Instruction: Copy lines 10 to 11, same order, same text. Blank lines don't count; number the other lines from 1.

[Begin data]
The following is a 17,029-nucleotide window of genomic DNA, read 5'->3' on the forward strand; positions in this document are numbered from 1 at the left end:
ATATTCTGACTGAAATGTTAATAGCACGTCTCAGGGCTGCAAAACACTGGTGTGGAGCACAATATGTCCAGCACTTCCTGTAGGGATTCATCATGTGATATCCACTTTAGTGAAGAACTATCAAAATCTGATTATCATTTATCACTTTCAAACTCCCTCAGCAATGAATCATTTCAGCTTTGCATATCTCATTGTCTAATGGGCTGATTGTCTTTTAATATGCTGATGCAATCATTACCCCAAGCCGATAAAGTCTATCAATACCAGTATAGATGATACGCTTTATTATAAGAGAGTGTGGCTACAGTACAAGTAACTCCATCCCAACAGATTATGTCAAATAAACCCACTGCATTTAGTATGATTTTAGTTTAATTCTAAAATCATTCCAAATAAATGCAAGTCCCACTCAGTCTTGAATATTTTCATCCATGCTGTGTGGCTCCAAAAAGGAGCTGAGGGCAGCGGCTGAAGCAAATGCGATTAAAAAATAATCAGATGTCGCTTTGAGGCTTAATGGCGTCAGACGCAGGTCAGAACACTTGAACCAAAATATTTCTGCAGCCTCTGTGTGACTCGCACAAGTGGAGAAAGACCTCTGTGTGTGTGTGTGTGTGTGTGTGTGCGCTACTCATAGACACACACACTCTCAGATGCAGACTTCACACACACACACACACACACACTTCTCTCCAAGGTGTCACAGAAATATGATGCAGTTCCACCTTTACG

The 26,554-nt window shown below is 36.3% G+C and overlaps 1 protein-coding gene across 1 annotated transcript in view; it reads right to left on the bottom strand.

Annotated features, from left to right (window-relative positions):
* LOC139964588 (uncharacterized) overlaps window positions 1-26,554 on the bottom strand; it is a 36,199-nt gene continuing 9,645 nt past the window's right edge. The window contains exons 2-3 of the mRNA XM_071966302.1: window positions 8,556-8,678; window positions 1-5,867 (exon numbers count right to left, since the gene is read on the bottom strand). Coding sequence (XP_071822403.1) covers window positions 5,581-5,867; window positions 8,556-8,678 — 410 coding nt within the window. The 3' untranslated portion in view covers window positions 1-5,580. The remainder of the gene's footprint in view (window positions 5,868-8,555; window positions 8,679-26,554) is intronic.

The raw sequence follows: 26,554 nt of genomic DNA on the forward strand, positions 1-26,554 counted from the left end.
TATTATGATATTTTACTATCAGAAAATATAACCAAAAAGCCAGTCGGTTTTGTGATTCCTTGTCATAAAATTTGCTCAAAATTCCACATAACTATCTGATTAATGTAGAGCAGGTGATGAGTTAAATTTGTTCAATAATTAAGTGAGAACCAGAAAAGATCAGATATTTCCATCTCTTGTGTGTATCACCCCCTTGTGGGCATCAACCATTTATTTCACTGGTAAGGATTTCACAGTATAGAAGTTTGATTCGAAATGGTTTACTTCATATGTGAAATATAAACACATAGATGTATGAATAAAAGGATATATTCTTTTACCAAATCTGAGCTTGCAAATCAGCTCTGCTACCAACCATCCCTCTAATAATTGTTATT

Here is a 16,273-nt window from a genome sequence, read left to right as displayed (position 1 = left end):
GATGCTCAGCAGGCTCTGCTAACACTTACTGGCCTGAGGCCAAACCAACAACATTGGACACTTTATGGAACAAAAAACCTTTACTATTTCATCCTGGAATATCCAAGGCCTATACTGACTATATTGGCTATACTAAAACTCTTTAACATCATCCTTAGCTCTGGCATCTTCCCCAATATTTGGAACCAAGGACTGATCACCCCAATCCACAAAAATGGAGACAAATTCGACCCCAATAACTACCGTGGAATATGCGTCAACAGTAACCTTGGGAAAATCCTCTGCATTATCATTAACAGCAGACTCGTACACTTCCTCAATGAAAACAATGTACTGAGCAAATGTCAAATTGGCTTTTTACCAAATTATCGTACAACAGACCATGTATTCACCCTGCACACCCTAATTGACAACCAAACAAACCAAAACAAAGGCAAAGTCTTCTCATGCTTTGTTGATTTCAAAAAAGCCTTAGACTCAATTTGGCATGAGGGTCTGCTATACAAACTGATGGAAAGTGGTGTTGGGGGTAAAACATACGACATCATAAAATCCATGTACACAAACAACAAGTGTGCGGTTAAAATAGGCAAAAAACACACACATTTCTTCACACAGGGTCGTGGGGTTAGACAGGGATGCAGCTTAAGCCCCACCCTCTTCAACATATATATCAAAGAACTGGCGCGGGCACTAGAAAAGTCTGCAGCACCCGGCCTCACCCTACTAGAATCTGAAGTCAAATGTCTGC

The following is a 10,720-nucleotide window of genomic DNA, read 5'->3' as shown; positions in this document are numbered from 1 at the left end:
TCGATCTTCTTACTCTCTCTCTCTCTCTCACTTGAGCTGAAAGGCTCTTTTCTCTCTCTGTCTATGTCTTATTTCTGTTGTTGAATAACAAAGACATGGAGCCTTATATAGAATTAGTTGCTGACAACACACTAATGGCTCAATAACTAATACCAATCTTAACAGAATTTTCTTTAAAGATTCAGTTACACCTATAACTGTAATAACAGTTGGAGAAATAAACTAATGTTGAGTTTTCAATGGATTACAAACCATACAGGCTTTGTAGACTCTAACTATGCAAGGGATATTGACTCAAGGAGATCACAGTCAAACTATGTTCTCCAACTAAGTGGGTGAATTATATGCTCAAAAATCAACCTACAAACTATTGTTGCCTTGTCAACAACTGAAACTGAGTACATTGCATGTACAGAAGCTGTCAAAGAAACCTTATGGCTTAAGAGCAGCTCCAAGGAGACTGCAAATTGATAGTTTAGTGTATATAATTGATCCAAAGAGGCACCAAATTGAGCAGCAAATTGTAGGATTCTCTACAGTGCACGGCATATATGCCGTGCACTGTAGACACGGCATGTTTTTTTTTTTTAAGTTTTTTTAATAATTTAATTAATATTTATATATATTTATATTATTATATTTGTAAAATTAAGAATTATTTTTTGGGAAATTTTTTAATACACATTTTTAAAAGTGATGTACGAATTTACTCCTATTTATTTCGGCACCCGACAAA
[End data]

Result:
The following is a 10,720-nucleotide window of genomic DNA, read 5'->3' as shown; positions in this document are numbered from 1 at the left end:
TCGATCTTCTTACTCTCTCTCTCTCTCTCACTTGAGCTGAAAGGCTCTTTTCTCTCTCTGTCTATGTCTTATTTCTGTTGTTGAATAACAAAGACATGGAGCCTTATATAGAATTAGTTGCTGACAACACACTAATGGCTCAATAACTAATACCAATCTTAACAGAATTTTCTTTAAAGATTCAGTTACACCTATAACTGTAATAACAGTTGGAGAAATAAACTAATGTTGAGTTTTCAATGGATTACAAACCATACAGGCTTTGTAGACTCTAACTATGCAAGGGATATTGACTCAAGGAGATCACAGTCAAACTATGTTCTCCAACTAAGTGGGTGAATTATATGCTCAAAAATCAACCTACAAACTATTGTTGCCTTGTCAACAACTGAAACTGAGTACATTGCATGTACAGAAGCTGTCAAAGAAACCTTATGGCTTAAGAGCAGCTCCAAGGAGACTGCAAATTGATAGTTTAGTGTATATAATTGATCCAAAGAGGCACCAAATTGAGCAGCAAATTGTAGGATTCTCTACAGTGCACGGCATATATGCCGTGCACTGTAGACACGGCATGTTTTTTTTTTTTAAGTTTTTTTAATAATTTAATTAATATTTATATATATTTATATTATTATATTTGTAAAATTAAGAATTATTTTTTGGGAAATTTTTTAATACACATTTTTAAAAGTGATGTACGAATTTACTCCTATTTATTTCGGCACCCGACAAA